Friday, November 13, 2009

Indonesia: the price of volatility

For full story & graphics please visit the original source: Trustnet

Indonesia has proved an unlikely investment opportunity in the last ten years, or is the real winner volatility?

In the past 12 months the Indonesian index returned 107.24 per cent. Compare that with MSCI Thailand returning 53.33 per cent, MSCI Singapore 49.95 per cent, and MSCI Malaysia 46.66 per cent.

But, before betting the farm on this market rather than its neighbours or the typical portfolio core of UK equities and fixed income, it is worthwhile taking a look at what level of volatility investors were required to put up with in order to achieve such returns. Over the past three years this has clearly been the case.

Financial Express data suggests annual volatility for the MSCI Indonesia index was 42.68 per cent, set against an annual return of 22.95 per cent.

Compare that with the far lower volatility of 20.46 per cent for MSCI Malaysia against annual return of 19.85 – ie, not far off its neighbour. However, over the past decade Indonesia has still done better on this basis. Annual return averaged 14.22 per cent with volatility of 38.53 per cent, against return of 2.3 per cent and volatility of 28.27 per cent for Malaysia.

Thus, one could argue that the long term investor in the country has not necessarily had to take on much more risk in order to get superior returns against other markets nearby.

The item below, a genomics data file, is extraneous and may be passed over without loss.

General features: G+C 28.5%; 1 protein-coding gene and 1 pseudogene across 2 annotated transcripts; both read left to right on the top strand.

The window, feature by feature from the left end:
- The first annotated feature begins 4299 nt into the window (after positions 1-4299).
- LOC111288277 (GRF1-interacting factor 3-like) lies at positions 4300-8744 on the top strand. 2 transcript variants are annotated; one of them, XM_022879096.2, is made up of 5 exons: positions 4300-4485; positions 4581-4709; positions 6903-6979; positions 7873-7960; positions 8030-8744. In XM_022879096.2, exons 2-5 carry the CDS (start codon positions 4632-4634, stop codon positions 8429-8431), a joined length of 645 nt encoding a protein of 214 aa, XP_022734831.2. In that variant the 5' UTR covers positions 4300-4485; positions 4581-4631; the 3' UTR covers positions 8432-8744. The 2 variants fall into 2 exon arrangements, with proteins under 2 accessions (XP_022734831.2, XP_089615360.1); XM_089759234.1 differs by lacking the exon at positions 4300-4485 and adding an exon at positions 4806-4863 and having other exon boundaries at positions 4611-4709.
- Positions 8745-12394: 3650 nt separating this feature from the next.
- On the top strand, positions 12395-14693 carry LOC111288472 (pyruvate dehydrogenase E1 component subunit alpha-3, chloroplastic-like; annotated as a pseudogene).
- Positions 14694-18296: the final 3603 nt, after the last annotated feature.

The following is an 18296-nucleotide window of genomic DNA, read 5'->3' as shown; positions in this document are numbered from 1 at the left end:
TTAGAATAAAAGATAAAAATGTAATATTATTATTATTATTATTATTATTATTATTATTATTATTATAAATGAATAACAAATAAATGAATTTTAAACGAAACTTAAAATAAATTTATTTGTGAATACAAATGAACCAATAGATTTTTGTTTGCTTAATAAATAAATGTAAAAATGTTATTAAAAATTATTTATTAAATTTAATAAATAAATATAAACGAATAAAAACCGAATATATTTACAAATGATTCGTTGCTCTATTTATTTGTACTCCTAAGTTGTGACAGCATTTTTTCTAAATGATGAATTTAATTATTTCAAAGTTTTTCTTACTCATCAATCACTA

Unfortunately, it is not all that easy to buy into the country via country specific funds – beyond exposure gained through broader regionally focused ones.

Filtering out those with less than a 50 per cent weighting to the country leaves just seven to consider. One of these is Aberdeen’s US listed closed ended Indonesia fund, which came to it by way of the purchase of Credit Suisse assets earlier this year.

What is noteable is investors will have to look to the offshore funds universe. Ignoring the country on that basis would, though, be missing a number of points. Indonesia is one of the world’s most populous countries; it is next door to one of the strongest growing OECD members – Australia, which raised interest rates for the second time in two months last week – and serves as a resources provider for big importers such as China. The country’s GDP is projected by the IMF to grow 4 per cent in real terms through 2009, and 4.8 per cent in 2010.

Dhananjay Phadnis, manager of the Fidelity Indonesia fund, outlined two key changes in a recent note. The currency has appreciated, helped in part by rating agency Moody's upgrade to the country's sovereign debt by one notch to Ba2. The other was the re-elected government taking office in October, with promises of employment generation and infrastructure development leading Phadnis to increase real estate exposure.

"The Indonesian stock market does not look cheap in the Asian context, however, the lowering of input prices due to a strong rupiah and a recovery in demand will likely provide scope for earnings to surprise on the upside when companies report their third quarter performance," Phadnis wrote.